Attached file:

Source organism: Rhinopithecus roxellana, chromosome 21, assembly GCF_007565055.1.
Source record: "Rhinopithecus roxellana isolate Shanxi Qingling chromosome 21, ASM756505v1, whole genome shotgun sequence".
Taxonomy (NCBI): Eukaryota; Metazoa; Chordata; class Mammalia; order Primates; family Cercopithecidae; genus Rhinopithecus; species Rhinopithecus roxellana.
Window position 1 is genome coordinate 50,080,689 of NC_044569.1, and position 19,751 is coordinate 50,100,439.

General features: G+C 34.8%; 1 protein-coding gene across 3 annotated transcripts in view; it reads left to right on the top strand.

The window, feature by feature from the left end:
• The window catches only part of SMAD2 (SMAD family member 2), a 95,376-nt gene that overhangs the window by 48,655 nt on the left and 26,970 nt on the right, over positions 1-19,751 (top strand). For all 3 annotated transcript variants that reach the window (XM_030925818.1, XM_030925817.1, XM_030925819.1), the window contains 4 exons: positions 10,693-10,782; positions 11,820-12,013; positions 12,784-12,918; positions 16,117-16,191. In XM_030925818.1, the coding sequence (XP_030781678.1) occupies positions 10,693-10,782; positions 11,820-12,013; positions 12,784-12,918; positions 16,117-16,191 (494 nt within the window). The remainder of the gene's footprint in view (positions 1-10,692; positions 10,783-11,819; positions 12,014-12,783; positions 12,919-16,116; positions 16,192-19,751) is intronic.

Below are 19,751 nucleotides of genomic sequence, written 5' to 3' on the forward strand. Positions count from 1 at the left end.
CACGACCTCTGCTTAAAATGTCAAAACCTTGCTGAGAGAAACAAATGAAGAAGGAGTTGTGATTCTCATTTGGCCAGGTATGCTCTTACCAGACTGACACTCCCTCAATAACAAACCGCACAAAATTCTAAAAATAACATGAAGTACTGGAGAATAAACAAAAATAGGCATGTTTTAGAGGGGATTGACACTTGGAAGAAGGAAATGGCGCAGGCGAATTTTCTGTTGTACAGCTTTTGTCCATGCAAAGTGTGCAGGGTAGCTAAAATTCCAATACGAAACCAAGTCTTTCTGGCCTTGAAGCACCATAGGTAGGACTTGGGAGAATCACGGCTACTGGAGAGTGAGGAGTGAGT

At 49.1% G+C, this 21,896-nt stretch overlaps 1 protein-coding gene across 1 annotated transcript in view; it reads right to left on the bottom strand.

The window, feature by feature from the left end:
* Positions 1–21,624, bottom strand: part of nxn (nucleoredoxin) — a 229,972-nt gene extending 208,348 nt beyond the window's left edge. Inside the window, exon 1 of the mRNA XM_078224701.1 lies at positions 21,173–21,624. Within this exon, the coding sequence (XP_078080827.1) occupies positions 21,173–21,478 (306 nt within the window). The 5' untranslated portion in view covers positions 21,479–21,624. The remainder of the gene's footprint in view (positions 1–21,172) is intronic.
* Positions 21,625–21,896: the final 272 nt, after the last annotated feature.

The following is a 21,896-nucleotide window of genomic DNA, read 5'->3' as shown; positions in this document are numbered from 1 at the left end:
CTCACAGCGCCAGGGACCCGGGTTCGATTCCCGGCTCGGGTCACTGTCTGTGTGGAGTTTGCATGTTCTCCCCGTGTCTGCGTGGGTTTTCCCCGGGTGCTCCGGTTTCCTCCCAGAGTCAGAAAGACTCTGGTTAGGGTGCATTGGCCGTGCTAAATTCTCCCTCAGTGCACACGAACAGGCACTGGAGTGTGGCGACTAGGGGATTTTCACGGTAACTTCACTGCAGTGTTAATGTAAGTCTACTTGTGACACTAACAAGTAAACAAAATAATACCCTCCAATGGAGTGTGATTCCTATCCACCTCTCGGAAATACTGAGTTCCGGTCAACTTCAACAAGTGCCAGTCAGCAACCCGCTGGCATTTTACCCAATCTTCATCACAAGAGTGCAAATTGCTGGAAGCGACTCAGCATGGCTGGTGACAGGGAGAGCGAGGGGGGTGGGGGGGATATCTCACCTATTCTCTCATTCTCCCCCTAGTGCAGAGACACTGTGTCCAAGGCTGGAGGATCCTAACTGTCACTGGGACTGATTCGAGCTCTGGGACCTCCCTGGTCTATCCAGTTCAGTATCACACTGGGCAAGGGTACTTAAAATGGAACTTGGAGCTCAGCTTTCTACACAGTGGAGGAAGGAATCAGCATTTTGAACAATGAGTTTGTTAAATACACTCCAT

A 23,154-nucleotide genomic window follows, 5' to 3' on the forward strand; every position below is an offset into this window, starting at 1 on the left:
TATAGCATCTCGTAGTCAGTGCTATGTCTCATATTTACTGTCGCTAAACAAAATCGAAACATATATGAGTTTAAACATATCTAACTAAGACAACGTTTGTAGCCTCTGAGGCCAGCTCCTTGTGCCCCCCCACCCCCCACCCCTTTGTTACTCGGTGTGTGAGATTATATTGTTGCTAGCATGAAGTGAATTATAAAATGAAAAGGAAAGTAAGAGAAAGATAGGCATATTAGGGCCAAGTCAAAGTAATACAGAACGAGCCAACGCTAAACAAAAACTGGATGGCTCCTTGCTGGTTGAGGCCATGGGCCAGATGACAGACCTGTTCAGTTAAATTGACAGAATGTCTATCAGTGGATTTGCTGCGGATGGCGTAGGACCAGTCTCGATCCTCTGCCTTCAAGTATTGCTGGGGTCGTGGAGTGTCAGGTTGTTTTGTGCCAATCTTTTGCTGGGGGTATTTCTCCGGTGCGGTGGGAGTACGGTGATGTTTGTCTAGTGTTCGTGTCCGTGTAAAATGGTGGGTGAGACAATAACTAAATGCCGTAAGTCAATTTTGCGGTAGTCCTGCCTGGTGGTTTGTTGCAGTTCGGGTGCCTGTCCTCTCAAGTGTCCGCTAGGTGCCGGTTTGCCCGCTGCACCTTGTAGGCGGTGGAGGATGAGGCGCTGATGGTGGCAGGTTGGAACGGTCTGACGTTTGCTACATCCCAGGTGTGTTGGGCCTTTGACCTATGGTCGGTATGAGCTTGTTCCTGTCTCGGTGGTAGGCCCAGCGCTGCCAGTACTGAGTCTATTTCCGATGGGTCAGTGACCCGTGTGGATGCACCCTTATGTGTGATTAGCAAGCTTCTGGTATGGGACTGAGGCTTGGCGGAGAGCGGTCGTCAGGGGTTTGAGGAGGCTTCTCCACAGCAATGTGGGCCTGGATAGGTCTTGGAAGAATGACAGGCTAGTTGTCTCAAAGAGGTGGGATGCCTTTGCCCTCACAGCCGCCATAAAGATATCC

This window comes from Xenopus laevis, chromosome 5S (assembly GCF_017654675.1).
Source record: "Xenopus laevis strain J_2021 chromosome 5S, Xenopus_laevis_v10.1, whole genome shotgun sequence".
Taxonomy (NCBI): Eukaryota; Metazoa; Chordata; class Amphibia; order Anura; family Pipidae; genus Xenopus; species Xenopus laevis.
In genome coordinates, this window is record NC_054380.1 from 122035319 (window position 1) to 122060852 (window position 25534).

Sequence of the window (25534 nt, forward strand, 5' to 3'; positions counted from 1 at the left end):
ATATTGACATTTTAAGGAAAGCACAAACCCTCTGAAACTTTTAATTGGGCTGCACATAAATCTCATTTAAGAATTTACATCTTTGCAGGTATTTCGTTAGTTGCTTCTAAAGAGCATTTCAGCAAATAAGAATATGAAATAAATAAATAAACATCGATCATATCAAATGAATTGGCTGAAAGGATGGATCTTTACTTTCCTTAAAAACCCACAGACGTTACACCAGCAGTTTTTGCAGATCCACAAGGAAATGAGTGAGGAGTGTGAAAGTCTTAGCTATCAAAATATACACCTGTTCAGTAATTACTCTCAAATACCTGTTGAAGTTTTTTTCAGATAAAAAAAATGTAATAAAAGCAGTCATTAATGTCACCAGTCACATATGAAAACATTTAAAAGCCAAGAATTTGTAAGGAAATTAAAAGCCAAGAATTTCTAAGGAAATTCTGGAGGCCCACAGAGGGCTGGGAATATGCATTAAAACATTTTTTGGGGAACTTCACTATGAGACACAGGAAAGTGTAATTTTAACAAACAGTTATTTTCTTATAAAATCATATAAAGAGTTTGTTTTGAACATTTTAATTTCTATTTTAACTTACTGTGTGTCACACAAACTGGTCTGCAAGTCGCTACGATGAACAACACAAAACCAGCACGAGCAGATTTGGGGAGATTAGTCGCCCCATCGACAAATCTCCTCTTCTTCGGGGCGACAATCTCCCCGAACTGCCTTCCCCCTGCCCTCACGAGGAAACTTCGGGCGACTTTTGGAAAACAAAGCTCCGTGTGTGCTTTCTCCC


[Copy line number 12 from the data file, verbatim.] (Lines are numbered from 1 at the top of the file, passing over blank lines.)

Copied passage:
* Positions 1–21,624, bottom strand: part of nxn (nucleoredoxin) — a 229,972-nt gene extending 208,348 nt beyond the window's left edge. Inside the window, exon 1 of the mRNA XM_078224701.1 lies at positions 21,173–21,624. Within this exon, the coding sequence (XP_078080827.1) occupies positions 21,173–21,478 (306 nt within the window). The 5' untranslated portion in view covers positions 21,479–21,624. The remainder of the gene's footprint in view (positions 1–21,172) is intronic.